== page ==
If seniors aren’t vaccinated, you aren’t going to be returning to normalcy regardless of how many frontline workers are vaccinated, because the highest risk demographics will still be at risk, and they still have to function in society. The argument could be made that we could bubble vulnerable populations, but frankly, we tried that in the most callous, cruel ways imaginable already, it didn’t even have the benefit of working. People aren’t more likely to put up with worse now.

    A return to normalcy will come as certain metrics start to improve; As infection and fatality rates decrease, regardless of who those infections and fatalities happen to, you’re more likely to give oxygen to reopening movements, so you might as well vaccinate the people most likely to die. As hospital, ICU and ventilator usage decrease, you’re more likely to give oxygen to reopening movements, so you might as well vaccinate the people most likely to need a hospital bed, ICU, or ventilator.

    Frabjous day! Doing the humane thing also does the smart thing.

    • I don’t buy it, as I will detail later. The most vulnerable are those well over retirement age, and they need to be extra-careful. Vaccinating them doesn’t get society back to normal, any more than vaccinating children. Fatality rates are decreasing without the vaccine. The highest risk populations are those who have to function in society for society to work. That isn’t the most vulnerable group in isolation, the elderly and those with pre-existing conditions.

      • I still disagree, sorry. While seniors in homes are obviously the most vulnerable population, the case fatality rate curve increases sharply after age 40. People over age 40 are disproportionately more likely not to work in what is being deemed “frontline work” and that only gets truer the older (and more vulnerable) a person gets. Worrying about care homes isn’t bad… It would have been great if Cuomo had… but it’s the tip of the iceberg. Think back to the SCOTUS rulings on church closures; SCOTUS has been clear: There is no universe where the constitution allows more restrictions on faithful gatherings than it does on secular gatherings. You are going to have disproportionately old people cramming churches as they are reopened.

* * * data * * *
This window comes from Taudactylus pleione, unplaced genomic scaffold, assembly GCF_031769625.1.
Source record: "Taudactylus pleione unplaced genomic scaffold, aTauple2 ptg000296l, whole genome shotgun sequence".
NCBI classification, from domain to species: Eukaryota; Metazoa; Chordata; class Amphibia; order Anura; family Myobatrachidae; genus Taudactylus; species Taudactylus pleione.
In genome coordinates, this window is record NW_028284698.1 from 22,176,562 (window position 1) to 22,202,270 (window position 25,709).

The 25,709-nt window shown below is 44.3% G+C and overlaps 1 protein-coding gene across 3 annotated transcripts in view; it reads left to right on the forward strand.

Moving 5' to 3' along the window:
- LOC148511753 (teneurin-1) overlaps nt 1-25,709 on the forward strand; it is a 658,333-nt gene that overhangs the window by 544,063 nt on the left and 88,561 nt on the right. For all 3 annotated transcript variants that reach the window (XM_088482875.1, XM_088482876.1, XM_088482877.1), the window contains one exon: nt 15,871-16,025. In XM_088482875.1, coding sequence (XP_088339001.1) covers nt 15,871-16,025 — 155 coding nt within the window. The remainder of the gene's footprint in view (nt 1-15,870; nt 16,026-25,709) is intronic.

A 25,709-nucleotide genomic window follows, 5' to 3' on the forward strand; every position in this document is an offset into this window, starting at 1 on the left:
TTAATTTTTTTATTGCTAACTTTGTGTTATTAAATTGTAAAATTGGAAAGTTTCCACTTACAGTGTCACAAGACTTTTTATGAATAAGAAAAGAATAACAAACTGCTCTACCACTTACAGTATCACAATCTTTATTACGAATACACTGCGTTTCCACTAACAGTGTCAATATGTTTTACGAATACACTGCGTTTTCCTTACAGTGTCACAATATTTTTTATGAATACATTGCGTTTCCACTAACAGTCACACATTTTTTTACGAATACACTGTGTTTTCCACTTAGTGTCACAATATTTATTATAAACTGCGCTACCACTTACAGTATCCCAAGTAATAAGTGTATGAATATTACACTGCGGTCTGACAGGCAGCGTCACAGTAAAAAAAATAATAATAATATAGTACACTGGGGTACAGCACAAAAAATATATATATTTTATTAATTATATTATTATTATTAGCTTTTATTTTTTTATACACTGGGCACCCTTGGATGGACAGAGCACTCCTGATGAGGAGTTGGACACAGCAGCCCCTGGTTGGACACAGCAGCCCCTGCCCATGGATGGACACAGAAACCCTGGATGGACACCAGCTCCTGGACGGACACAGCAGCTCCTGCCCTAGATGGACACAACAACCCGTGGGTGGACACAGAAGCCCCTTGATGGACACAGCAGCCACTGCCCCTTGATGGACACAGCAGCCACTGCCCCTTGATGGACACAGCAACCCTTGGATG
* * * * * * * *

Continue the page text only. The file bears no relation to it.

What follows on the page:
Regardless; One way or the other, openings are going to be done in phases. And as we phase open, we’re going to see infections. It’s the next best thing to inevitable, we saw it when we started reopening over the summer, and it ought to have surprised no one. Whether the next phase in the reopening plans happen or whether they roll back are going to depend on metrics and public opinion, and while those will differ by state, I think that generally public opinion in particular, but also the measurement weights, will be more sensitive to deaths than infections. And if you reopen states while vulnerable people remain unvaccinated, you’re going to tend towards more serious metrics.

        • The fatality rate after 40 is still much less that 1%, and that’s even with the crazy measuring system of calling all deaths “Covid” if the victim was infected. Public opinion has been manipulated shamelessly—if that’s the basis for policy, then it will be based on fear.

          I’m in all sorts of high risk categories, and I’m still working, arguably doing some good, though I can’t imagine what that might be right now. If my grocery checker, my pharmacist,my doctor and the people working on the water pipes by my house aren’t ahead of me in line, that’s nuts.

      • Jack
        According to Joe Biden’s Christmas message today the darkest days are ahead of us and not behind us. So it might not matter.

        Not sure if he was referring to his upcoming administration’s hidden plans to enslave us all or the effects of the virus.

  2. I am extremely skeptical of the Netflix documentary’s claim that the sentencing judge was “quoted as apologizing for giving the serial killer, who confessed, a 30-year sentence, which he described as “unusually harsh.” The case was very high profile and thoroughly reported here in the UK. Newspapers at the time reported the judge saying he hoped Sutcliffe would never be released after passing down 20 life sentences. Had the judge said anything like what Netflix have indicated, there would have been a scandal – can you imagine Britain’s bloodthirsty tabloids reaction to that? I suspect some out of context sleight of hand here by the documentary makers, perhaps involving the same judge in a different case.